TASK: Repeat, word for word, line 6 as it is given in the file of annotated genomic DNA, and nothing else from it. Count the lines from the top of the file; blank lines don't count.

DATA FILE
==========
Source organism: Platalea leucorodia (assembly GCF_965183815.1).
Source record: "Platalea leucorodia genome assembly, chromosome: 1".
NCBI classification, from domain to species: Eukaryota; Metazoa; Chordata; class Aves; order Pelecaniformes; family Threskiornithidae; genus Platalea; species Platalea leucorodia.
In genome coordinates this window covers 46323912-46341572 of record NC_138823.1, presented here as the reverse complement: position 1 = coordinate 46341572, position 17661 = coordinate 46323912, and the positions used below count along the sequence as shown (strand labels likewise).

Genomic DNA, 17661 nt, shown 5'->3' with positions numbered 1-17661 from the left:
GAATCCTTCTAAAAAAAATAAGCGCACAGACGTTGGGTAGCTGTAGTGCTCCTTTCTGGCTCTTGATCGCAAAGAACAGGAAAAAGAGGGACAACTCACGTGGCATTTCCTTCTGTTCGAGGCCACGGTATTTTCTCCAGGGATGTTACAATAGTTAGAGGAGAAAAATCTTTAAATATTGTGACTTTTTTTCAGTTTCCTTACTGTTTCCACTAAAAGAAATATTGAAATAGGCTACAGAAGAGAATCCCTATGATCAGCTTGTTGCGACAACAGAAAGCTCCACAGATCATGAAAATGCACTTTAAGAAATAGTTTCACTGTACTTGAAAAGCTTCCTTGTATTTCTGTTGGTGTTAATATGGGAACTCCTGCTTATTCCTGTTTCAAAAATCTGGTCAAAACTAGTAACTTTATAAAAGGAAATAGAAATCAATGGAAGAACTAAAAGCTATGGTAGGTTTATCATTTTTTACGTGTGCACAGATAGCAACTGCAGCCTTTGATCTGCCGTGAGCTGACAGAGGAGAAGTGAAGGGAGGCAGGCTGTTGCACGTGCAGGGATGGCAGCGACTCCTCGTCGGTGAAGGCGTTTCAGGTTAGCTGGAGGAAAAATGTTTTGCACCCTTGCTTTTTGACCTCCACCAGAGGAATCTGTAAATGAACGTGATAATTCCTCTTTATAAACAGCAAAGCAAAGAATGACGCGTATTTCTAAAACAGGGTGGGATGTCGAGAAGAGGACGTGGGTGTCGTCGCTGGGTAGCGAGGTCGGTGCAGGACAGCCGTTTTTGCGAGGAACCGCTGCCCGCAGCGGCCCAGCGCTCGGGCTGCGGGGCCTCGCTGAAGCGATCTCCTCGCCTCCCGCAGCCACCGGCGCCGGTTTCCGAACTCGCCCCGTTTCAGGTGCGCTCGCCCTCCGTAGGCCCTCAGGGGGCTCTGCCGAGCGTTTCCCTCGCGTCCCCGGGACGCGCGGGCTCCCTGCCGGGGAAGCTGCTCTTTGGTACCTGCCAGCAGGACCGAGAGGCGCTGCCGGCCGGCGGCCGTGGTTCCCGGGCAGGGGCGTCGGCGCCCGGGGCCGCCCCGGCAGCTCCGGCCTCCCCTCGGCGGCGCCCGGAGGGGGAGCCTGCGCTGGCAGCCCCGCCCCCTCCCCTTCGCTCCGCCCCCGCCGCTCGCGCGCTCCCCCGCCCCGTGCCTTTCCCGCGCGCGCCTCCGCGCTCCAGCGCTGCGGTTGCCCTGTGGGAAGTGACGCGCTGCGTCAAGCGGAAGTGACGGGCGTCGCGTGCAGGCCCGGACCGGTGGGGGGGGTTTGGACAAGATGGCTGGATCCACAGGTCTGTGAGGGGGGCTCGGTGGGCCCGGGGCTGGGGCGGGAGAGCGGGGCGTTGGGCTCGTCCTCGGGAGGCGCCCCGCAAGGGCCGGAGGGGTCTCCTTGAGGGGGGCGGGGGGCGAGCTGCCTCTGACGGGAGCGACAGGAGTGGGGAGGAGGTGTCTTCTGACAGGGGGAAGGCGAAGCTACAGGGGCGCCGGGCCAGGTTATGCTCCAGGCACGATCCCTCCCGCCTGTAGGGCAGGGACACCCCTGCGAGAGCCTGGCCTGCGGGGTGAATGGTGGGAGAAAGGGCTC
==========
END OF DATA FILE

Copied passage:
GAATCCTTCTAAAAAAAATAAGCGCACAGACGTTGGGTAGCTGTAGTGCTCCTTTCTGGCTCTTGATCGCAAAGAACAGGAAAAAGAGGGACAACTCACGTGGCATTTCCTTCTGTTCGAGGCCACGGTATTTTCTCCAGGGATGTTACAATAGTTAGAGGAGAAAAATCTTTAAATATTGTGACTTTTTTTCAGTTTCCTTACTGTTTCCACTAAAAGAAATATTGAAATAGGCTACAGAAGAGAATCCCTATGATCAGCTTGTTGCGACAACAGAAAGCTCCACAGATCATGAAAATGCACTTTAAGAAATAGTTTCACTGTACTTGAAAAGCTTCCTTGTATTTCTGTTGGTGTTAATATGGGAACTCCTGCTTATTCCTGTTTCAAAAATCTGGTCAAAACTAGTAACTTTATAAAAGGAAATAGAAATCAATGGAAGAACTAAAAGCTATGGTAGGTTTATCATTTTTTACGTGTGCACAGATAGCAACTGCAGCCTTTGATCTGCCGTGAGCTGACAGAGGAGAAGTGAAGGGAGGCAGGCTGTTGCACGTGCAGGGATGGCAGCGACTCCTCGTCGGTGAAGGCGTTTCAGGTTAGCTGGAGGAAAAATGTTTTGCACCCTTGCTTTTTGACCTCCACCAGAGGAATCTGTAAATGAACGTGATAATTCCTCTTTATAAACAGCAAAGCAAAGAATGACGCGTATTTCTAAAACAGGGTGGGATGTCGAGAAGAGGACGTGGGTGTCGTCGCTGGGTAGCGAGGTCGGTGCAGGACAGCCGTTTTTGCGAGGAACCGCTGCCCGCAGCGGCCCAGCGCTCGGGCTGCGGGGCCTCGCTGAAGCGATCTCCTCGCCTCCCGCAGCCACCGGCGCCGGTTTCCGAACTCGCCCCGTTTCAGGTGCGCTCGCCCTCCGTAGGCCCTCAGGGGGCTCTGCCGAGCGTTTCCCTCGCGTCCCCGGGACGCGCGGGCTCCCTGCCGGGGAAGCTGCTCTTTGGTACCTGCCAGCAGGACCGAGAGGCGCTGCCGGCCGGCGGCCGTGGTTCCCGGGCAGGGGCGTCGGCGCCCGGGGCCGCCCCGGCAGCTCCGGCCTCCCCTCGGCGGCGCCCGGAGGGGGAGCCTGCGCTGGCAGCCCCGCCCCCTCCCCTTCGCTCCGCCCCCGCCGCTCGCGCGCTCCCCCGCCCCGTGCCTTTCCCGCGCGCGCCTCCGCGCTCCAGCGCTGCGGTTGCCCTGTGGGAAGTGACGCGCTGCGTCAAGCGGAAGTGACGGGCGTCGCGTGCAGGCCCGGACCGGTGGGGGGGGTTTGGACAAGATGGCTGGATCCACAGGTCTGTGAGGGGGGCTCGGTGGGCCCGGGGCTGGGGCGGGAGAGCGGGGCGTTGGGCTCGTCCTCGGGAGGCGCCCCGCAAGGGCCGGAGGGGTCTCCTTGAGGGGGGCGGGGGGCGAGCTGCCTCTGACGGGAGCGACAGGAGTGGGGAGGAGGTGTCTTCTGACAGGGGGAAGGCGAAGCTACAGGGGCGCCGGGCCAGGTTATGCTCCAGGCACGATCCCTCCCGCCTGTAGGGCAGGGACACCCCTGCGAGAGCCTGGCCTGCGGGGTGAATGGTGGGAGAAAGGGCTC